President Donald Trump went to Missouri on Wednesday ostensibly to use his bully pulpit to gin up public support for a Republican tax plan, but he turned the event into a wildly vacillating campaign-style rally.
Trump did talk taxes, urging Senate Republicans to seize a “moment of truth” later this week when they are expected to vote on an overhaul bill.”
But the president chose to intertwine with his prepared remarks something that resembled a stream-of-consciousness rant that Trump more often employs not while giving policy-themed remarks from a TelePrompter but during the freewheeling campaign rallies that helped catapult him to the White House.
The president jumped from non-tax topic to non-tax topic at various points in his remarks, which were billed as designed to help Senate GOP leaders find the 50 votes they need to pass their bill and highlight for Show-Me State voters that incumbent Democratic Sen. Claire McCaskill opposes it. Trump did twice criticize McCaskill, at one point telling the audience “she wants your taxes to go up.”
Trump would read a few lines from the prepared remarks, but then he would launch into a minutes-long discussion of an unrelated topic.
He said if Republicans send him a tax bill — which he promised to sign into law — “then America will win like never before.”
Minutes later, Trump was off on a rant about America’s post-9/11 spending on Middle East military operations. Shortly after, he called out the media covering the event, calling them “fake news” as the crowd booed the reporters.
Trump returned to his prepared remarks, but then he veered into his campaign-trail vow to “build up our military.” He promised to ensure U.S. military platforms are built in the United States. (Though some parts of American weapon systems feature components made overseas, they are built here in plants scattered across the country.)
The middle portion of Trump’s speech was notable for how little it focused on the Senate tax measure. He did point to what he called the country’s “crippling” tax rates and code provisions and say the GOP bills would help with both — but then he was off on other subjects: “massive regulations” and “unfair” trade deals.
“Oh, the trade deals,” he said, putting a hand to his temple. “I get a headache thinking about these trade deals.” He criticized the World Trade Organization and the North American Free Trade Agreement. He pointed to the U.S.-South Korea trade pact, saying it created thousands of jobs for the Asian country at the expense of Americans.
Rather than giving a hard sell of the Senate tax plan, Trump soon after spent a few more minutes touting himself. He declared there has never “been a 10-month president that has accomplished what we have accomplished.”
The tax speech was on hold as the president touted the stock market’s “record, all-time high” level, the country’s “lowest unemployment in 17 years,” and economic growth since he took office. And he blamed the storm season’s major hurricanes for preventing GDP growth from reaching 4 percent under his watch.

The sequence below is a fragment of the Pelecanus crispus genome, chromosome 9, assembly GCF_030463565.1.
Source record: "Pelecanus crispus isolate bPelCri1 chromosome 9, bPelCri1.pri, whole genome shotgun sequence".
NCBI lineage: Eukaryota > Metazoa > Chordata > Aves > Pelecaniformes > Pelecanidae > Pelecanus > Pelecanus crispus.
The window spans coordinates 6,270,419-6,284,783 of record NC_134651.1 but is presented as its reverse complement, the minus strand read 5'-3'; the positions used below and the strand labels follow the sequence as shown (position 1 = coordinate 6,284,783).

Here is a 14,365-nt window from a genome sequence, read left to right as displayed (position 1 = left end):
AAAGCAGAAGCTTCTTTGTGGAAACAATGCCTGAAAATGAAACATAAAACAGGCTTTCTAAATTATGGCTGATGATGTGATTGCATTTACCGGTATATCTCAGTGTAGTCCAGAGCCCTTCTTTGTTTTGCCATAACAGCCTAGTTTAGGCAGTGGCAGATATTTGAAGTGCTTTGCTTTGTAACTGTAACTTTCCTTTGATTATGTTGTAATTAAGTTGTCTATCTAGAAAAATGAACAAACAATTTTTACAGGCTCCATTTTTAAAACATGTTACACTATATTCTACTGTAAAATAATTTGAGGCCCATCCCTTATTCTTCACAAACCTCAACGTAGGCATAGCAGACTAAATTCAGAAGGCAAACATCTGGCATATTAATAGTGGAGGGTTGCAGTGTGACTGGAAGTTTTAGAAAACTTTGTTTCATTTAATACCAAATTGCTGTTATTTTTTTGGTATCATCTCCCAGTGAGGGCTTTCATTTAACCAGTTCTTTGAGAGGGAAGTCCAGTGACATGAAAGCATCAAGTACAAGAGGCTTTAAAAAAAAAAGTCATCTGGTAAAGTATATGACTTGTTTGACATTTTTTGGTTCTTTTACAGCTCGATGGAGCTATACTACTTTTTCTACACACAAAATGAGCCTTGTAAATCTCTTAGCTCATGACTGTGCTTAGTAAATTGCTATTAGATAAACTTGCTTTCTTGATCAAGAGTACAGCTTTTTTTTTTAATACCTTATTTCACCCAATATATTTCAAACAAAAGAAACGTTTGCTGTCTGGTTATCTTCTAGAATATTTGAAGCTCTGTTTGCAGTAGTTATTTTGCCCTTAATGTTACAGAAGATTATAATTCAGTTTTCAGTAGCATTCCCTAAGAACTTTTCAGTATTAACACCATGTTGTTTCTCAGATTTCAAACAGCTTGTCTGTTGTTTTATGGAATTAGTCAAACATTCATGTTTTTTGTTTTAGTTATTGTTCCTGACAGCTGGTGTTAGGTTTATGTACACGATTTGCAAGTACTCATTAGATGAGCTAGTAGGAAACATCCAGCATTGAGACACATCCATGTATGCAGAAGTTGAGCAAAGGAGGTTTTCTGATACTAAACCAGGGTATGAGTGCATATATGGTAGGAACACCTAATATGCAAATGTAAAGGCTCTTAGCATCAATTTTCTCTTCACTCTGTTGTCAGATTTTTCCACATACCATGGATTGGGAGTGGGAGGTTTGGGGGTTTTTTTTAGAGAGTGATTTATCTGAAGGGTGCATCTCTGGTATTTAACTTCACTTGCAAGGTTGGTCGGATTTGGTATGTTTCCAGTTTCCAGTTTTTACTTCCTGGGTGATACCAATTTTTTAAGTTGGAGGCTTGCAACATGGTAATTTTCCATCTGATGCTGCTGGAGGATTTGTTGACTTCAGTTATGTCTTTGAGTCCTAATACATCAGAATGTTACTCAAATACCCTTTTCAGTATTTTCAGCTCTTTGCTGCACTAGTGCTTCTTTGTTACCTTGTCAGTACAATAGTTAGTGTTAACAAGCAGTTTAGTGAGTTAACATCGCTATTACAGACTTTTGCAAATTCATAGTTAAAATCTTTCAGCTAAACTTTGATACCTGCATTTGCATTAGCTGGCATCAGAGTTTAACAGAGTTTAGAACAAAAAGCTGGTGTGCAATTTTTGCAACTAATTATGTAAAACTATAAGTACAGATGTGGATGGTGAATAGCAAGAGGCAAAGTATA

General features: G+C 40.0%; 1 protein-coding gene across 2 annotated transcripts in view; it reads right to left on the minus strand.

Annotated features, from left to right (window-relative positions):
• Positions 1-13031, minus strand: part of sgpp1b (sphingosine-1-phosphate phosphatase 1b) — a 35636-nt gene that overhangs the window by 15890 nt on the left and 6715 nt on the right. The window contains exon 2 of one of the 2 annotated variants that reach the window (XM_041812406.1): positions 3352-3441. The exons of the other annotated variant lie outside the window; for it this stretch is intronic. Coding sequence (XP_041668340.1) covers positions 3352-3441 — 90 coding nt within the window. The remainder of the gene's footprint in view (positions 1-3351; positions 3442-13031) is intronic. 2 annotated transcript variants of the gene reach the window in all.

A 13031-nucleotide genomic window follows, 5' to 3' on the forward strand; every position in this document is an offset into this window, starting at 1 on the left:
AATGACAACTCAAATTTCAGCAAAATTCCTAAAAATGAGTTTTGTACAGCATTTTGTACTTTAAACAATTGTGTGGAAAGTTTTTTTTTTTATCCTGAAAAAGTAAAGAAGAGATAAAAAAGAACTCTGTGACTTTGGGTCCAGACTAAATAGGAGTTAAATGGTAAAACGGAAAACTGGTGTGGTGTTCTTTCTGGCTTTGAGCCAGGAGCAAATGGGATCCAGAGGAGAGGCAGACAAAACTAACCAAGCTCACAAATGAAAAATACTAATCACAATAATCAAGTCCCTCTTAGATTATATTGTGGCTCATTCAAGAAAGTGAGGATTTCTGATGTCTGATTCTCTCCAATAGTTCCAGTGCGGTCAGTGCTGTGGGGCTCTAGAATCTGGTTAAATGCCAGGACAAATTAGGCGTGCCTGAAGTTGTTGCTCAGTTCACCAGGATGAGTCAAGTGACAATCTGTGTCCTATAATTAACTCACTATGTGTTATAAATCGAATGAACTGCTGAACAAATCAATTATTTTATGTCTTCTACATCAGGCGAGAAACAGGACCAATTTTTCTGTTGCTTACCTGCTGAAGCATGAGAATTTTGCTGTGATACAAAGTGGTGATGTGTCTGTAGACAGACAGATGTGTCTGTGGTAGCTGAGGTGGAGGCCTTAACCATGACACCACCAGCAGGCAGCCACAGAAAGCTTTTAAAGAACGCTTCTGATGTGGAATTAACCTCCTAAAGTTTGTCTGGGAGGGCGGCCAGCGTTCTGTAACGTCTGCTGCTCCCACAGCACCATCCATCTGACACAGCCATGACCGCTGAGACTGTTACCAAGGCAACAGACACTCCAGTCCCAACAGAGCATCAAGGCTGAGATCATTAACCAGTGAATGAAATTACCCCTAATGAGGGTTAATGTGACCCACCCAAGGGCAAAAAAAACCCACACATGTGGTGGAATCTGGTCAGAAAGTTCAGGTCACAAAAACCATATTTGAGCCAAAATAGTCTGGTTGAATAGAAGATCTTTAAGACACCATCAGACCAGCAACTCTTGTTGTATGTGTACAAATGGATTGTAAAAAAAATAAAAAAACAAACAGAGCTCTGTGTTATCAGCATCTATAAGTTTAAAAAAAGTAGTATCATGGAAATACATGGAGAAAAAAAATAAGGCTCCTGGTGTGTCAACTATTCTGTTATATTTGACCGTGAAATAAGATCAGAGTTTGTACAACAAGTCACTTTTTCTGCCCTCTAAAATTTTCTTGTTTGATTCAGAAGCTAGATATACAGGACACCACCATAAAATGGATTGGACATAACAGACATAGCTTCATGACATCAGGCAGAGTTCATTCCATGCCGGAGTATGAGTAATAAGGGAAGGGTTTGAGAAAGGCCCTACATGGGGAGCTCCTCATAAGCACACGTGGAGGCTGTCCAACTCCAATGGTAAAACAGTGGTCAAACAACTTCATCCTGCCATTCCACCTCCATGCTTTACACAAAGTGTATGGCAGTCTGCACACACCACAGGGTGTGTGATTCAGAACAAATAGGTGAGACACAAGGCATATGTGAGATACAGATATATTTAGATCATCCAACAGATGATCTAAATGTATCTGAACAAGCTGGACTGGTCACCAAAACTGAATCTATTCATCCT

Trump did manage to tie those things to the GOP tax overhaul push, saying the Republican bills would help sustain those things.
But he did not make that linkage when he referred to North Korean leader Kim Jong-un as “Little Rocket Man.”
He did veer back on message — though briefly — when he gave GOP lawmakers credit for “working hard” to send him a tax bill. “It’s complicated stuff,” he said. “It’s not so easy.” (Trump revealed he urged Senate Republicans during a lunch meeting Tuesday to vote “now,” though the 50 requisite votes had not been locked down at that point, and may still not be secured.)
When Trump did talk about the tax bill, he did not get into the details. At one point, he said the GOP bills would “cost me a fortune” — but that cannot be verified since he refuses to release his tax returns.
Also mixed in was the familiar rhetoric about Southern border immigration and a promise to build a wall, complete with shots at Democrats over immigration just as he needs some of them to push a year-end spending measure over the finish line.
The president managed to end the speech with as close to a hard sell for the Republican bill as he managed Wednesday.
“This is the right time,” he said in St. Charles. “This is our chance to free our … workers from the burdens of taxes.”
But perhaps the two biggest examples of Trump’s apparent resistance to give a hard sell for the tax bill came when he turned to two of his favorite topics: Hillary Clinton and his 2016 election victory.
At one point, he paraphrased Clinton’s Benghazi testimony, during which she asked Sen. Ron Johnson what difference some disputed facts made years after the deadly attack.
“What difference does it make?” Trump said with a grin as the friendly audience cheered. “It made a big difference.”
On the election win, he told a story about a conversation with an unnamed Tennessee lawmaker who told him that if the rest of the country in 2016 was anything like the Volunteer State, Trump would win easily.
The broader election “turned out to be a lot like Tennessee,” he said, mentioning the ballcaps and other gear his campaign organization sells. “And it turned out to be a lot like Missouri, because we had a big one here.”